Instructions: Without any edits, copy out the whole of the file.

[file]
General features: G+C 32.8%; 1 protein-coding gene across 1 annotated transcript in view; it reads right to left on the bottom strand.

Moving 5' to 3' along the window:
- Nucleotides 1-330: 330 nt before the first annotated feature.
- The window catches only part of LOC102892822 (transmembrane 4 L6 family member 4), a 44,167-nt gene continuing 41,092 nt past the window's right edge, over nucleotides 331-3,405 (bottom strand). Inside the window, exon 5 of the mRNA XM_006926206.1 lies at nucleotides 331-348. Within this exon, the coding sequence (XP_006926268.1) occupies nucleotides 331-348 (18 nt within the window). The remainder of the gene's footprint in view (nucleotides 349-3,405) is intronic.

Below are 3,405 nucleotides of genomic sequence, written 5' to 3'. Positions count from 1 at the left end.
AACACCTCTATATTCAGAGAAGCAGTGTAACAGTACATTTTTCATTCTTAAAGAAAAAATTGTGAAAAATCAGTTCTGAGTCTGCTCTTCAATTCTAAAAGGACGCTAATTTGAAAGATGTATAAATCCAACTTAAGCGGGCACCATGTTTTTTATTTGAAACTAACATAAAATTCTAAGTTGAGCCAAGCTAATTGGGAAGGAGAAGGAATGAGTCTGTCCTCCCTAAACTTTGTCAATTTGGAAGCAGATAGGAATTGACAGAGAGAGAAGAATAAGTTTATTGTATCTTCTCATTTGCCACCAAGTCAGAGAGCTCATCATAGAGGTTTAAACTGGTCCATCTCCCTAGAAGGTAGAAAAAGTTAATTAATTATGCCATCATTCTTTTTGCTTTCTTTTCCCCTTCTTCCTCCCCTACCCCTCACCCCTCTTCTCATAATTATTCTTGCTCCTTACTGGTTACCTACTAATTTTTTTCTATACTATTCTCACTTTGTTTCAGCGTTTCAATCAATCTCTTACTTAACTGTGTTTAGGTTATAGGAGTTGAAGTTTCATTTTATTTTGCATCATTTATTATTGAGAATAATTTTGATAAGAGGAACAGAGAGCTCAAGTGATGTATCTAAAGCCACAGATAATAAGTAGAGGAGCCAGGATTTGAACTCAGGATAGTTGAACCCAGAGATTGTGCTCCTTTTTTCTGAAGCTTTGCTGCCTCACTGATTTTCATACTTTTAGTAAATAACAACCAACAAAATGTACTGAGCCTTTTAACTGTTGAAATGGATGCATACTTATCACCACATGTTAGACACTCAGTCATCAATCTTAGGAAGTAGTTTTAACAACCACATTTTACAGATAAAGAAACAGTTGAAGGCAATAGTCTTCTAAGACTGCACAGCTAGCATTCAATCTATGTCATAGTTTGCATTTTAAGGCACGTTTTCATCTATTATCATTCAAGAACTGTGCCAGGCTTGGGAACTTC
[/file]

General features: G+C 32.8%; 1 protein-coding gene across 1 annotated transcript in view; it reads right to left on the bottom strand.

Moving 5' to 3' along the window:
- Nucleotides 1-330: 330 nt before the first annotated feature.
- The window catches only part of LOC102892822 (transmembrane 4 L6 family member 4), a 44,167-nt gene continuing 41,092 nt past the window's right edge, over nucleotides 331-3,405 (bottom strand). Inside the window, exon 5 of the mRNA XM_006926206.1 lies at nucleotides 331-348. Within this exon, the coding sequence (XP_006926268.1) occupies nucleotides 331-348 (18 nt within the window). The remainder of the gene's footprint in view (nucleotides 349-3,405) is intronic.

Below are 3,405 nucleotides of genomic sequence, written 5' to 3'. Positions count from 1 at the left end.
AACACCTCTATATTCAGAGAAGCAGTGTAACAGTACATTTTTCATTCTTAAAGAAAAAATTGTGAAAAATCAGTTCTGAGTCTGCTCTTCAATTCTAAAAGGACGCTAATTTGAAAGATGTATAAATCCAACTTAAGCGGGCACCATGTTTTTTATTTGAAACTAACATAAAATTCTAAGTTGAGCCAAGCTAATTGGGAAGGAGAAGGAATGAGTCTGTCCTCCCTAAACTTTGTCAATTTGGAAGCAGATAGGAATTGACAGAGAGAGAAGAATAAGTTTATTGTATCTTCTCATTTGCCACCAAGTCAGAGAGCTCATCATAGAGGTTTAAACTGGTCCATCTCCCTAGAAGGTAGAAAAAGTTAATTAATTATGCCATCATTCTTTTTGCTTTCTTTTCCCCTTCTTCCTCCCCTACCCCTCACCCCTCTTCTCATAATTATTCTTGCTCCTTACTGGTTACCTACTAATTTTTTTCTATACTATTCTCACTTTGTTTCAGCGTTTCAATCAATCTCTTACTTAACTGTGTTTAGGTTATAGGAGTTGAAGTTTCATTTTATTTTGCATCATTTATTATTGAGAATAATTTTGATAAGAGGAACAGAGAGCTCAAGTGATGTATCTAAAGCCACAGATAATAAGTAGAGGAGCCAGGATTTGAACTCAGGATAGTTGAACCCAGAGATTGTGCTCCTTTTTTCTGAAGCTTTGCTGCCTCACTGATTTTCATACTTTTAGTAAATAACAACCAACAAAATGTACTGAGCCTTTTAACTGTTGAAATGGATGCATACTTATCACCACATGTTAGACACTCAGTCATCAATCTTAGGAAGTAGTTTTAACAACCACATTTTACAGATAAAGAAACAGTTGAAGGCAATAGTCTTCTAAGACTGCACAGCTAGCATTCAATCTATGTCATAGTTTGCATTTTAAGGCACGTTTTCATCTATTATCATTCAAGAACTGTGCCAGGCTTGGGAACTTC